Despite a busy weekend of van maintenance (oil change/tire rotation), hair maintenance (shampoo, cut & style), yard maintenance (leaves, leaves and more leaves and now pine needles), home improvement projects (refinishing lower kitchen cabinets) and exercise (very long walk with Apollo), I squeezed in an hour of star gazing after a night out with Terry and friends at Jack Stack on the Plaza. I’ve been wanting to get the scope out for a couple of weeks now, but the evening skies have not cooperated, remaining hazy at best or completely cloud covered at their worst. Upon parking the car in the driveway Saturday night, I looked up and decided the skies looked good enough to attempt some star gazing. I didn’t even take my purse into the house. I drug the telescope out of the garage and began hunting down more targets on my Astro Quest observing award checklist.
I did make one trip inside to retrieve my binoculars, pocket star atlas, clipboard and checklist. I used Jupiter to re-align the finderscope and spent several minutes enjoying an interesting moon alignment (see image above).
Using binoculars, I easily found the Andromeda galaxy and the Double Cluster (between Perseus and Cassiopeia). I checked off two stars from my list, Algol in Perseus and Gamma Cassiopeiae. Since the constellation Pegasus was nearly directly overhead, I went hunting for the Triangulum galaxy, also known as M33. I could barely see the three stars in the constellation Triangulum, but no matter how hard I searched (with binoculars, not naked eye), I could not find this galaxy. I should have been able to trace a line from M31 through two stars in the constellation Andremeda (Mu and Beta Andromedae) to find M33, but I was defeated once again by urban (and prison) light pollution. I had hoped to stumble upon it with binoculars, especially since M31 was so easily visible and found (almost naked eye Saturday night, but not quite).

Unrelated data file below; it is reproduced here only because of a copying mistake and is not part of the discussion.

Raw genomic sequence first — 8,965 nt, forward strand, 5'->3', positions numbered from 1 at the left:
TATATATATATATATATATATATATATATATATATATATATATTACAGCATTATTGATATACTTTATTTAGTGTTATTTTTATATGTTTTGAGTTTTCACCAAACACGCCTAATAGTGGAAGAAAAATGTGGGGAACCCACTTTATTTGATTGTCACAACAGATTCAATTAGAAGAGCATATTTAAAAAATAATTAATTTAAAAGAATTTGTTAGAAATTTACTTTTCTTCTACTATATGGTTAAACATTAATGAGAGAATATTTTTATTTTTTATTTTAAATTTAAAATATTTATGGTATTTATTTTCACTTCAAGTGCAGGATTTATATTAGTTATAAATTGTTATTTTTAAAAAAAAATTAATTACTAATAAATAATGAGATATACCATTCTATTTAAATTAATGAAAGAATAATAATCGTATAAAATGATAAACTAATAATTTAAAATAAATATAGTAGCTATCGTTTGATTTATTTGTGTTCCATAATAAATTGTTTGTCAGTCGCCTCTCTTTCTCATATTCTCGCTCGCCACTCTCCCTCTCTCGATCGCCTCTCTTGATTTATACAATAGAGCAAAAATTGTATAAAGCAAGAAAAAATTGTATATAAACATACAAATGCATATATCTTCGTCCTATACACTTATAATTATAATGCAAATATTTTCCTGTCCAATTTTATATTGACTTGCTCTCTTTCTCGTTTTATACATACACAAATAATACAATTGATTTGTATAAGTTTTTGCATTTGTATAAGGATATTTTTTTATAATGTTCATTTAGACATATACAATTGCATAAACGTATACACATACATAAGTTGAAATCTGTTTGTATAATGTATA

I became more chilled as the evening wore on, neglecting to put on my sweater and just ignoring the 40 degree temperatures. The lack of wind helped shore up my illusion of warmth. I thought I’d try one last object before packing the scope up and returning it to the garage. I went hunting for the Garnet star in the constellation Cepheus. With my naked eyes, I could barely make out some of the stars that form the ‘house’ asterism. I knew the general area to look for Mu Cephei so I aimed my binoculars between the alpha and delta stars. Whoa! Way, way too many stars visible, thanks to the backdrop of our own Milky Way galaxy. Staring again with just my eyes, I squinted against the light pollution, but could still only see some of the anchor stars of Cepheus and no Milky Way stars.
I gave up, because I knew I would need to study several star atlases closely and device a star hop from Alpha Cephei to Mu Cephei, a trail I would need to memorize, so I wouldn’t have to take my reading glasses on and off while attempting to observe.
Another star trail I need to work on is finding M15 in the constellation Pegasus. I really shouldn’t have had any trouble finding M15, since you can draw a nearly strait line from Theta Pegasi through Epsilon Pegasi to point to that globular cluster. Either my skies were not dark enough, or I kept misidentifying Enif (Epsilon Pegasi) in my binoculars.